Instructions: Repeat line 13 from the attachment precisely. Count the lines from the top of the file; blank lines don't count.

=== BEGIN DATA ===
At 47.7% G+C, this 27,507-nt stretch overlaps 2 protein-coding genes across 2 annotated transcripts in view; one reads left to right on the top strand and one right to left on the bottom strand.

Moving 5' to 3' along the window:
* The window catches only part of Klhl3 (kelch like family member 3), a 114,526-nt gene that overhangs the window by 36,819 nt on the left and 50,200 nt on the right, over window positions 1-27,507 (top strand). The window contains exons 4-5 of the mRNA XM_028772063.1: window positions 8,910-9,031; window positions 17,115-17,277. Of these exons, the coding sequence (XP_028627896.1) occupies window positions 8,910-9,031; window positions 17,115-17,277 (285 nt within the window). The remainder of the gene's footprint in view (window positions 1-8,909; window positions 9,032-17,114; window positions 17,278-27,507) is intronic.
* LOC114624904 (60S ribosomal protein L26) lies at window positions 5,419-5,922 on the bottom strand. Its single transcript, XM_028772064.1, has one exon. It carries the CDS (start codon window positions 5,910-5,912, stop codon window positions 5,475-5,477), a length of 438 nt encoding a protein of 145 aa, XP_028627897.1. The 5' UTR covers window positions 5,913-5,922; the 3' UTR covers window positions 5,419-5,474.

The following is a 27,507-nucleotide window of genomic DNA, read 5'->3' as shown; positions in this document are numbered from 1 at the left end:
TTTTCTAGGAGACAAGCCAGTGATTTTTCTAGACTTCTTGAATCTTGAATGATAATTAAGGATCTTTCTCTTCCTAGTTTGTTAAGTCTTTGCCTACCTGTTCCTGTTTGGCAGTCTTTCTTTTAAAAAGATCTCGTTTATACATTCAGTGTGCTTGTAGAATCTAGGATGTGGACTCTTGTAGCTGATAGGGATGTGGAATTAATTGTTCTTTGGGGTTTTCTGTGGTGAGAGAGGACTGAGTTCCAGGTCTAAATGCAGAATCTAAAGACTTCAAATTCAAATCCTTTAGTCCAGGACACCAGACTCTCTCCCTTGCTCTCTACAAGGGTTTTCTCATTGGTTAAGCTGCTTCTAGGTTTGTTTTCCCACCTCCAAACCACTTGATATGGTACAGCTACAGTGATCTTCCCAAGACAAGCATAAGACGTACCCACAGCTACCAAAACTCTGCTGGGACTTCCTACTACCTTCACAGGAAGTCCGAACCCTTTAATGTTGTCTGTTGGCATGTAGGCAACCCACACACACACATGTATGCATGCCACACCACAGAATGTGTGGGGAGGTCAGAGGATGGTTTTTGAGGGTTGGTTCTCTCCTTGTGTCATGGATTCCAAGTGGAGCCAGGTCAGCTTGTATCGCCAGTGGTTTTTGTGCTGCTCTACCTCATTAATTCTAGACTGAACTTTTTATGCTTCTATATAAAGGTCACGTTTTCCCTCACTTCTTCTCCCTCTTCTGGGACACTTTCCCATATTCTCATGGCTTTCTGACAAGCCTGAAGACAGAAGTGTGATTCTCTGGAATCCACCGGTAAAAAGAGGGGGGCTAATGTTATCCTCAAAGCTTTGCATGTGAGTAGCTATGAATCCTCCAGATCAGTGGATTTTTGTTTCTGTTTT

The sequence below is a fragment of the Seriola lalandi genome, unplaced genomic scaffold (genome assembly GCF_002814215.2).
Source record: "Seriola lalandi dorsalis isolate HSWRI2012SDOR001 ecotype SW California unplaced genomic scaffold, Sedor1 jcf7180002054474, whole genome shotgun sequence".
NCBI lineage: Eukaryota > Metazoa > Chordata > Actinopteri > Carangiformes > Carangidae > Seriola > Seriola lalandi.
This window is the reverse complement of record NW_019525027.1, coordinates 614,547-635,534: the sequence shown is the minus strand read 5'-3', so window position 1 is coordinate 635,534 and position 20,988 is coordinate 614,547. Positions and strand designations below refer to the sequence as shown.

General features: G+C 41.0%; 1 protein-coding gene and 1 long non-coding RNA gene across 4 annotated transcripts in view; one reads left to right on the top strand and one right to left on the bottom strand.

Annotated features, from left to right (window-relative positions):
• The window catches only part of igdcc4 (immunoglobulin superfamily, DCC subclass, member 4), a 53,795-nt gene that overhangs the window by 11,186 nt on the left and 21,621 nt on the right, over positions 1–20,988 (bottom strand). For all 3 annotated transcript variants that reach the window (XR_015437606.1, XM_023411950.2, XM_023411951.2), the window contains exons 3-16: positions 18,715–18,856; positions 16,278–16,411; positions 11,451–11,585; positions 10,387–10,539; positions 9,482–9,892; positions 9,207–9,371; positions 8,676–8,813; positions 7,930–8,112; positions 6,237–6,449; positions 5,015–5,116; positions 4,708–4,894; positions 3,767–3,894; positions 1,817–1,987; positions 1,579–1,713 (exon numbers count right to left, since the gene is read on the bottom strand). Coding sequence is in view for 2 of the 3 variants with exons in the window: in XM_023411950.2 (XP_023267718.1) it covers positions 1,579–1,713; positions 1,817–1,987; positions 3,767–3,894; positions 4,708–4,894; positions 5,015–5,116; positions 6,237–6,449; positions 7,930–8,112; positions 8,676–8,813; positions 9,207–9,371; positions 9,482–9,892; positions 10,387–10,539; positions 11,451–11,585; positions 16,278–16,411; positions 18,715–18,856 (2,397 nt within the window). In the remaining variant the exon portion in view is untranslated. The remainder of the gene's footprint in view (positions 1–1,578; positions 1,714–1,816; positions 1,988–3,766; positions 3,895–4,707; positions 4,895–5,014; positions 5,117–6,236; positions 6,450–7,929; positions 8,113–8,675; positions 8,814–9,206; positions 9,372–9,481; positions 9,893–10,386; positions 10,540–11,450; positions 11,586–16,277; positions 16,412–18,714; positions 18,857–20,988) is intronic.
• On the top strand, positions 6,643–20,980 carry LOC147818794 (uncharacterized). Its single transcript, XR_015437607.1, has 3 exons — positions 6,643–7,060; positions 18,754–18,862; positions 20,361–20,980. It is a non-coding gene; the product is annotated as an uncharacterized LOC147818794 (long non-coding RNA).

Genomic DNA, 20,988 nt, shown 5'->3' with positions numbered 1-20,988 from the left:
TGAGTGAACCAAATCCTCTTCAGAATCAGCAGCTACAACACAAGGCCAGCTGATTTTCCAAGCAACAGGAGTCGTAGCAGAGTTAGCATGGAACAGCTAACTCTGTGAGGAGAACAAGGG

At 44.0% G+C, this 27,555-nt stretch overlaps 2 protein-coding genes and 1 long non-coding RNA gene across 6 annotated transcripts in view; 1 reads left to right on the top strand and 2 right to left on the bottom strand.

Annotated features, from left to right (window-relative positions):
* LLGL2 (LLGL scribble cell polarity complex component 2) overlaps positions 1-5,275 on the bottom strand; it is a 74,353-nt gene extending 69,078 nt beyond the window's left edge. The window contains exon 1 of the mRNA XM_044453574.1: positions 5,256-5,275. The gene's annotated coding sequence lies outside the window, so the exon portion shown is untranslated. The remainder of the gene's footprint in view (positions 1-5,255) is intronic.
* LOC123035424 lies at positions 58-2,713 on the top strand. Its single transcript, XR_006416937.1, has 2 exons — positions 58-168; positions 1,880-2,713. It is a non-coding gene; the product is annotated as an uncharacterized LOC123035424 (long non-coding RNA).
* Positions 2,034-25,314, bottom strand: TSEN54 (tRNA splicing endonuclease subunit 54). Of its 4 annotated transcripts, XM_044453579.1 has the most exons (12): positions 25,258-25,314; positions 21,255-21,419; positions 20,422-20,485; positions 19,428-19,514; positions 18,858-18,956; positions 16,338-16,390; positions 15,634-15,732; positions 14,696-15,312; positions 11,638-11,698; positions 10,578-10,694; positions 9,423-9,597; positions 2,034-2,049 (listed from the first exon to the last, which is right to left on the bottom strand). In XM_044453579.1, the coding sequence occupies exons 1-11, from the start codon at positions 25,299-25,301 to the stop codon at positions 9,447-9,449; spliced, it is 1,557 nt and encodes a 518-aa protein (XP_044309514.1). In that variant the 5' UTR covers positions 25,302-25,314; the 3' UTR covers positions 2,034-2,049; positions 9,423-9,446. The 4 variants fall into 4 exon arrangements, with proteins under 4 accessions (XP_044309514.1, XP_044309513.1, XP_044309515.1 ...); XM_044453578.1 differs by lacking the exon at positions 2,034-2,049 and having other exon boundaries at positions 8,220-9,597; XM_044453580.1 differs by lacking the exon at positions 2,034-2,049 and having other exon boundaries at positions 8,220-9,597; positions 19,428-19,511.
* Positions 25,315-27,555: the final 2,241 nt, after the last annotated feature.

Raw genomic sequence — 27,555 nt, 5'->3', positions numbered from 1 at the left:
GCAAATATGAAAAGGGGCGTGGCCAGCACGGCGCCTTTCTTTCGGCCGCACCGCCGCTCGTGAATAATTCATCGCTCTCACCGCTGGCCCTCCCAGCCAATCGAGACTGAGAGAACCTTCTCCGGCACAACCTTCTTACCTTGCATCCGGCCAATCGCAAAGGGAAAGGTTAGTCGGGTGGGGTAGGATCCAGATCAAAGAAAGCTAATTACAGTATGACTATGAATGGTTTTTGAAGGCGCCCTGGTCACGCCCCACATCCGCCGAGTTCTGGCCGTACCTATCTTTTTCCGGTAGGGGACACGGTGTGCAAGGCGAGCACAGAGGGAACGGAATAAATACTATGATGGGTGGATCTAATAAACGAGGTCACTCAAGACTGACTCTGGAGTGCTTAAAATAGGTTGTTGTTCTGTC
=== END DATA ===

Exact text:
• The window catches only part of igdcc4 (immunoglobulin superfamily, DCC subclass, member 4), a 53,795-nt gene that overhangs the window by 11,186 nt on the left and 21,621 nt on the right, over positions 1–20,988 (bottom strand). For all 3 annotated transcript variants that reach the window (XR_015437606.1, XM_023411950.2, XM_023411951.2), the window contains exons 3-16: positions 18,715–18,856; positions 16,278–16,411; positions 11,451–11,585; positions 10,387–10,539; positions 9,482–9,892; positions 9,207–9,371; positions 8,676–8,813; positions 7,930–8,112; positions 6,237–6,449; positions 5,015–5,116; positions 4,708–4,894; positions 3,767–3,894; positions 1,817–1,987; positions 1,579–1,713 (exon numbers count right to left, since the gene is read on the bottom strand). Coding sequence is in view for 2 of the 3 variants with exons in the window: in XM_023411950.2 (XP_023267718.1) it covers positions 1,579–1,713; positions 1,817–1,987; positions 3,767–3,894; positions 4,708–4,894; positions 5,015–5,116; positions 6,237–6,449; positions 7,930–8,112; positions 8,676–8,813; positions 9,207–9,371; positions 9,482–9,892; positions 10,387–10,539; positions 11,451–11,585; positions 16,278–16,411; positions 18,715–18,856 (2,397 nt within the window). In the remaining variant the exon portion in view is untranslated. The remainder of the gene's footprint in view (positions 1–1,578; positions 1,714–1,816; positions 1,988–3,766; positions 3,895–4,707; positions 4,895–5,014; positions 5,117–6,236; positions 6,450–7,929; positions 8,113–8,675; positions 8,814–9,206; positions 9,372–9,481; positions 9,893–10,386; positions 10,540–11,450; positions 11,586–16,277; positions 16,412–18,714; positions 18,857–20,988) is intronic.